It is an interesting question to confuse someone that how we can make an array which has different data types or more appropriately array of objects of different classes. The answer of some clever programmer is to make one base class of all those different classes and make array of pointer of that base class, then create the appropriate object and store its address in base class pointer in array. And may be a more smart programmer suggests to make vector of base class pointer instead of array. Before going to create this, take a look at Scott Meyers's advice in "Effective STL" item 7, i.e. "When using containers of newed pointers, remember to delete the pointers before the containers is destroyed" [MEY01].
Ok you agree to delete all elements, whose pointers are stored in container, by using simple loop or making predicate and using
each. But there is still one problem you have to keep in your mind that the destructor of your base class has to be "Virtual" because if you never do this, then the destructor of drive class won't be called. Well if you have decided to make virtual destructor in base class, then your code to do all this is something like this:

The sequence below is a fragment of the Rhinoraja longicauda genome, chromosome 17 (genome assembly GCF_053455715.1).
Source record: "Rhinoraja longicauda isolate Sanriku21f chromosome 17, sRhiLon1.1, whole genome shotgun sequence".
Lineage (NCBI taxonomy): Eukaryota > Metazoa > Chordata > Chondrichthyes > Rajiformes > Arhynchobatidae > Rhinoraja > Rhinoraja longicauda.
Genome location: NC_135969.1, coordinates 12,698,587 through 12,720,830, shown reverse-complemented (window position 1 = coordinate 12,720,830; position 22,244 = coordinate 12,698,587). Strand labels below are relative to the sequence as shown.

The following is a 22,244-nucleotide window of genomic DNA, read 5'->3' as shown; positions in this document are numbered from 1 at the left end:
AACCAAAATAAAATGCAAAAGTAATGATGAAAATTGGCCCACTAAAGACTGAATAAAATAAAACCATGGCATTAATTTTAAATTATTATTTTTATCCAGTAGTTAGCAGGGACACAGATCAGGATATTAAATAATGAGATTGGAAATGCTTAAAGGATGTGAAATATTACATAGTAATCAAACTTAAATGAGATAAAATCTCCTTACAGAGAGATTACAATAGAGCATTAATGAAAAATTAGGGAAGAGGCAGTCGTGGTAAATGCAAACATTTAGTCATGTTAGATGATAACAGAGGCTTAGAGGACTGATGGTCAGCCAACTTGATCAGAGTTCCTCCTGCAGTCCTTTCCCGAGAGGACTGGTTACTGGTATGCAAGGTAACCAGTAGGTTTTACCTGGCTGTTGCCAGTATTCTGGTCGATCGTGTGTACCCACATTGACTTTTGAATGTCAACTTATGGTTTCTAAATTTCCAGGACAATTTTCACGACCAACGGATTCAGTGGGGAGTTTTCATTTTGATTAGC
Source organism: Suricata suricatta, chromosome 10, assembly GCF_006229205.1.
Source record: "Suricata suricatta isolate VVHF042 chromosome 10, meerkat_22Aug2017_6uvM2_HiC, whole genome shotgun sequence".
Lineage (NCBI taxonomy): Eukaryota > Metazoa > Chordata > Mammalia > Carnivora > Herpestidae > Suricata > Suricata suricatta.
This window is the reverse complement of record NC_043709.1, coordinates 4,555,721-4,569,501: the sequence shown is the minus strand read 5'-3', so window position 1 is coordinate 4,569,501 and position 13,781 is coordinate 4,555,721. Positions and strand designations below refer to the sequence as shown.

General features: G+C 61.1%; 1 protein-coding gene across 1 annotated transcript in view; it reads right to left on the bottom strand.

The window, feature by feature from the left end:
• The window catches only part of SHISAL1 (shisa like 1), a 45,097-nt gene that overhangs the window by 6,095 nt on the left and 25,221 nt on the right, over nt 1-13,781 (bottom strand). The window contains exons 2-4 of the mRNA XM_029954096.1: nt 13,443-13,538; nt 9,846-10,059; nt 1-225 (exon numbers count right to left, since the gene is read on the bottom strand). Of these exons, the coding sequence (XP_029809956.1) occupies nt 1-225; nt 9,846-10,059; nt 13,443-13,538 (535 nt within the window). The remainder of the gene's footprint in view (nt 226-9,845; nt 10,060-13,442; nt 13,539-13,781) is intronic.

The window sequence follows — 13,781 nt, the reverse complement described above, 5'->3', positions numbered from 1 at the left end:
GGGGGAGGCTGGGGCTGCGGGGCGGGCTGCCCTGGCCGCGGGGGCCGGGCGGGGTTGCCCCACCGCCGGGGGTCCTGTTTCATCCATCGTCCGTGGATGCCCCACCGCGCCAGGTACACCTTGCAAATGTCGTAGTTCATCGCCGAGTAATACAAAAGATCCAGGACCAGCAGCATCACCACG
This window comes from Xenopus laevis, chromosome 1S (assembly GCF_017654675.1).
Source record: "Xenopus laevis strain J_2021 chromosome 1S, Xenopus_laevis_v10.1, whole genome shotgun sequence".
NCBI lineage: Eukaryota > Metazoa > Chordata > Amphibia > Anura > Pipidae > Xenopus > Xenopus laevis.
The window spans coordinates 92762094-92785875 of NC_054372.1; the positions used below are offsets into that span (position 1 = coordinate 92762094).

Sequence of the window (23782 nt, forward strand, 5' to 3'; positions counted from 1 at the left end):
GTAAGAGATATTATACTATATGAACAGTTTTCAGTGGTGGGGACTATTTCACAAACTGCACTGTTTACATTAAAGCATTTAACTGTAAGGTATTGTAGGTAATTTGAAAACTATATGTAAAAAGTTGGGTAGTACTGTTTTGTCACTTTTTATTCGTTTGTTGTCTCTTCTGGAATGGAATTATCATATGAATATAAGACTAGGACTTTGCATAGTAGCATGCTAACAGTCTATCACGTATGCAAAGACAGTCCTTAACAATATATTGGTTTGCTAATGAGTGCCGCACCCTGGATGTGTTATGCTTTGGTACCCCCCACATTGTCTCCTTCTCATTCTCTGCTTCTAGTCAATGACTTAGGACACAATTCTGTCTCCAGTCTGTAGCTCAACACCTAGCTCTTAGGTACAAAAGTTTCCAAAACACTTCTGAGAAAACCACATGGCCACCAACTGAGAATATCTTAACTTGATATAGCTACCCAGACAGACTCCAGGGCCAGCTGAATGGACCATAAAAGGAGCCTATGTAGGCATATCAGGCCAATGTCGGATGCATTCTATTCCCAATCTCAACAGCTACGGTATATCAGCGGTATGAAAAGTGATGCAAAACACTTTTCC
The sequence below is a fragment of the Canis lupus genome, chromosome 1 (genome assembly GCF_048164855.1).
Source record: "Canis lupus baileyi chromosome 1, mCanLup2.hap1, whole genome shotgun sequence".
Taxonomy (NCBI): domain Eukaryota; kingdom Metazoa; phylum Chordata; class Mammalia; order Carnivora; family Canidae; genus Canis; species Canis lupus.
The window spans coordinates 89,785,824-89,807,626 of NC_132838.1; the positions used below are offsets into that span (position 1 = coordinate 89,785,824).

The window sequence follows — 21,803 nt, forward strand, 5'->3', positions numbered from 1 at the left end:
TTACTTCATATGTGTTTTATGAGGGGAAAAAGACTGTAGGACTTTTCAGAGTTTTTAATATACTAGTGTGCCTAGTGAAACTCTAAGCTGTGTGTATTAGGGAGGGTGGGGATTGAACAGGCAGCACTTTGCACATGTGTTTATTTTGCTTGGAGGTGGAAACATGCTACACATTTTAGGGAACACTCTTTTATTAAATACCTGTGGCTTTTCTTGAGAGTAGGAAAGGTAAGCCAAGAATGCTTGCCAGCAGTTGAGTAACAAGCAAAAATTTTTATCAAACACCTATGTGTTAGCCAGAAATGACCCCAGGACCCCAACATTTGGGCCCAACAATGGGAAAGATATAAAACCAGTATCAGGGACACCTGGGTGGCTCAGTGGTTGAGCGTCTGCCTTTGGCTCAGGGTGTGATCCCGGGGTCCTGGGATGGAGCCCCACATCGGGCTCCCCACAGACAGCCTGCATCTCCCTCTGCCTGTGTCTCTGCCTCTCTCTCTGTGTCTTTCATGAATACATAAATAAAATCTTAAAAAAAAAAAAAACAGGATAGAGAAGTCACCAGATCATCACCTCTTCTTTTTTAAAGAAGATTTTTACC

for (std::vector<Base*>::iterator iter_ =
iter_ != vecBase.end();
Even if you decide to make virtual destructor of your base class then there is still a case in which this solution is not good and that is point to STL container classes such as string. Because no STL classes have virtual destructor therefore you can't apply the same thing with STL container. This code clearly has resource leak if you inherit the class from
std::string and store its address, even if you delete all elements.
Ok we agree to make virtual destructor and not using the pointer to container of STL container classes. But there is still one problem in this solution and that is exception safety. Suppose due to any reason, exception is thrown during the deletion loop or before deletion loop, then all elements are not deleted. The smartest solution, which comes in mind in case of dynamically created objects and exception safety, is smart pointer i.e.